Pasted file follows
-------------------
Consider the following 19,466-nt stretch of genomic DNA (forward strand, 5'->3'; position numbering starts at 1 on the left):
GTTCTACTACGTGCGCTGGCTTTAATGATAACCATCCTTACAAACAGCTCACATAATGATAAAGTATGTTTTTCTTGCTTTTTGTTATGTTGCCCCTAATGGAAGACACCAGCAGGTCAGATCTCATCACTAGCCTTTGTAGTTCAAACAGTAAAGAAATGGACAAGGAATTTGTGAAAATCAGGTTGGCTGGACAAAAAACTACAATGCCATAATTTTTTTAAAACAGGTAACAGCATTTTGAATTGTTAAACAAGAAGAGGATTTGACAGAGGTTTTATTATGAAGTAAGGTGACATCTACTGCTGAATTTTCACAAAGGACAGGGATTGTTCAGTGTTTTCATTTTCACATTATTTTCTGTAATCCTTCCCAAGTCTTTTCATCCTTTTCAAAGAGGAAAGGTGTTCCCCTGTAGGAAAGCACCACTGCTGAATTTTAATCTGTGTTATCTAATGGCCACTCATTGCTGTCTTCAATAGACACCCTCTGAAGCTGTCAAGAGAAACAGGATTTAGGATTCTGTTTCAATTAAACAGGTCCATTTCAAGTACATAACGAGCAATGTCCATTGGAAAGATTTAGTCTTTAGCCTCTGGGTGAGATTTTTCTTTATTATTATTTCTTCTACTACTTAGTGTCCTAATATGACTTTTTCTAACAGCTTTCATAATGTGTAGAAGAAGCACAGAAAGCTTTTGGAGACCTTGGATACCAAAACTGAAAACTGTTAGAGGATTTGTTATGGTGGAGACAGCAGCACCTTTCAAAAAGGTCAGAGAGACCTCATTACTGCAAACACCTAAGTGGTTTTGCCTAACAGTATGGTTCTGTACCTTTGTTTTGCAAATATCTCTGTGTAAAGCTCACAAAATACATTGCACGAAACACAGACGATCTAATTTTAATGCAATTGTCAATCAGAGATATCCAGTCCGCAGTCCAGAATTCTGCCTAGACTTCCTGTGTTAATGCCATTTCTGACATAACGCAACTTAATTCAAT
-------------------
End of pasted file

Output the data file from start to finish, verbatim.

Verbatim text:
Consider the following 19,466-nt stretch of genomic DNA (forward strand, 5'->3'; position numbering starts at 1 on the left):
GTTCTACTACGTGCGCTGGCTTTAATGATAACCATCCTTACAAACAGCTCACATAATGATAAAGTATGTTTTTCTTGCTTTTTGTTATGTTGCCCCTAATGGAAGACACCAGCAGGTCAGATCTCATCACTAGCCTTTGTAGTTCAAACAGTAAAGAAATGGACAAGGAATTTGTGAAAATCAGGTTGGCTGGACAAAAAACTACAATGCCATAATTTTTTTAAAACAGGTAACAGCATTTTGAATTGTTAAACAAGAAGAGGATTTGACAGAGGTTTTATTATGAAGTAAGGTGACATCTACTGCTGAATTTTCACAAAGGACAGGGATTGTTCAGTGTTTTCATTTTCACATTATTTTCTGTAATCCTTCCCAAGTCTTTTCATCCTTTTCAAAGAGGAAAGGTGTTCCCCTGTAGGAAAGCACCACTGCTGAATTTTAATCTGTGTTATCTAATGGCCACTCATTGCTGTCTTCAATAGACACCCTCTGAAGCTGTCAAGAGAAACAGGATTTAGGATTCTGTTTCAATTAAACAGGTCCATTTCAAGTACATAACGAGCAATGTCCATTGGAAAGATTTAGTCTTTAGCCTCTGGGTGAGATTTTTCTTTATTATTATTTCTTCTACTACTTAGTGTCCTAATATGACTTTTTCTAACAGCTTTCATAATGTGTAGAAGAAGCACAGAAAGCTTTTGGAGACCTTGGATACCAAAACTGAAAACTGTTAGAGGATTTGTTATGGTGGAGACAGCAGCACCTTTCAAAAAGGTCAGAGAGACCTCATTACTGCAAACACCTAAGTGGTTTTGCCTAACAGTATGGTTCTGTACCTTTGTTTTGCAAATATCTCTGTGTAAAGCTCACAAAATACATTGCACGAAACACAGACGATCTAATTTTAATGCAATTGTCAATCAGAGATATCCAGTCCGCAGTCCAGAATTCTGCCTAGACTTCCTGTGTTAATGCCATTTCTGACATAACGCAACTTAATTCAAT